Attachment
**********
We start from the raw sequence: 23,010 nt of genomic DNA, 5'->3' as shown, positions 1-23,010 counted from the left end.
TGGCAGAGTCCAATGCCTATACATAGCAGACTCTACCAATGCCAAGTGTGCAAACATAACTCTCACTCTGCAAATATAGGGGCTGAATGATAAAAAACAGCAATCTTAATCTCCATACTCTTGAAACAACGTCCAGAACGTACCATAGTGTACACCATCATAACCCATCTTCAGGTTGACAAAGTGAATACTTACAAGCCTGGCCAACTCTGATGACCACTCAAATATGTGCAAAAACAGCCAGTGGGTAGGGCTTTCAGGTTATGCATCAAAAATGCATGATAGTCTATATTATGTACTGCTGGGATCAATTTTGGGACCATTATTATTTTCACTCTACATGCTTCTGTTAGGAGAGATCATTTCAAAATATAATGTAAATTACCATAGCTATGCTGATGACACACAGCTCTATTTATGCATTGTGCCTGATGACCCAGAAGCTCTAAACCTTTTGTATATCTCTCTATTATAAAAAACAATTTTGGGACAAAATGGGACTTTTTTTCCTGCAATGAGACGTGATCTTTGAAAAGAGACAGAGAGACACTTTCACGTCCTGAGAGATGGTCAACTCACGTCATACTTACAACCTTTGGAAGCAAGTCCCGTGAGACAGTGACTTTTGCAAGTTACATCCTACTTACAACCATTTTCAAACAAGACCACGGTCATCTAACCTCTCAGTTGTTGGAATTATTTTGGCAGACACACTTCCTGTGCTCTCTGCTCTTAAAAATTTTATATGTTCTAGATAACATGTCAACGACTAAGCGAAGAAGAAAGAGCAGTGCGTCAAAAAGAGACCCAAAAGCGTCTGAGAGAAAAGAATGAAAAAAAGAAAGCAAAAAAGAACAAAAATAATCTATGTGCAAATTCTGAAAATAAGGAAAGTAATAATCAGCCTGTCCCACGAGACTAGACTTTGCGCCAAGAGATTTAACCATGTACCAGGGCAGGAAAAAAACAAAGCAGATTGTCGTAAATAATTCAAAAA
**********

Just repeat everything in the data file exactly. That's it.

We start from the raw sequence: 23,010 nt of genomic DNA, 5'->3' as shown, positions 1-23,010 counted from the left end.
TGGCAGAGTCCAATGCCTATACATAGCAGACTCTACCAATGCCAAGTGTGCAAACATAACTCTCACTCTGCAAATATAGGGGCTGAATGATAAAAAACAGCAATCTTAATCTCCATACTCTTGAAACAACGTCCAGAACGTACCATAGTGTACACCATCATAACCCATCTTCAGGTTGACAAAGTGAATACTTACAAGCCTGGCCAACTCTGATGACCACTCAAATATGTGCAAAAACAGCCAGTGGGTAGGGCTTTCAGGTTATGCATCAAAAATGCATGATAGTCTATATTATGTACTGCTGGGATCAATTTTGGGACCATTATTATTTTCACTCTACATGCTTCTGTTAGGAGAGATCATTTCAAAATATAATGTAAATTACCATAGCTATGCTGATGACACACAGCTCTATTTATGCATTGTGCCTGATGACCCAGAAGCTCTAAACCTTTTGTATATCTCTCTATTATAAAAAACAATTTTGGGACAAAATGGGACTTTTTTTCCTGCAATGAGACGTGATCTTTGAAAAGAGACAGAGAGACACTTTCACGTCCTGAGAGATGGTCAACTCACGTCATACTTACAACCTTTGGAAGCAAGTCCCGTGAGACAGTGACTTTTGCAAGTTACATCCTACTTACAACCATTTTCAAACAAGACCACGGTCATCTAACCTCTCAGTTGTTGGAATTATTTTGGCAGACACACTTCCTGTGCTCTCTGCTCTTAAAAATTTTATATGTTCTAGATAACATGTCAACGACTAAGCGAAGAAGAAAGAGCAGTGCGTCAAAAAGAGACCCAAAAGCGTCTGAGAGAAAAGAATGAAAAAAAGAAAGCAAAAAAGAACAAAAATAATCTATGTGCAAATTCTGAAAATAAGGAAAGTAATAATCAGCCTGTCCCACGAGACTAGACTTTGCGCCAAGAGATTTAACCATGTACCAGGGCAGGAAAAAAACAAAGCAGATTGTCGTAAATAATTCAAAAA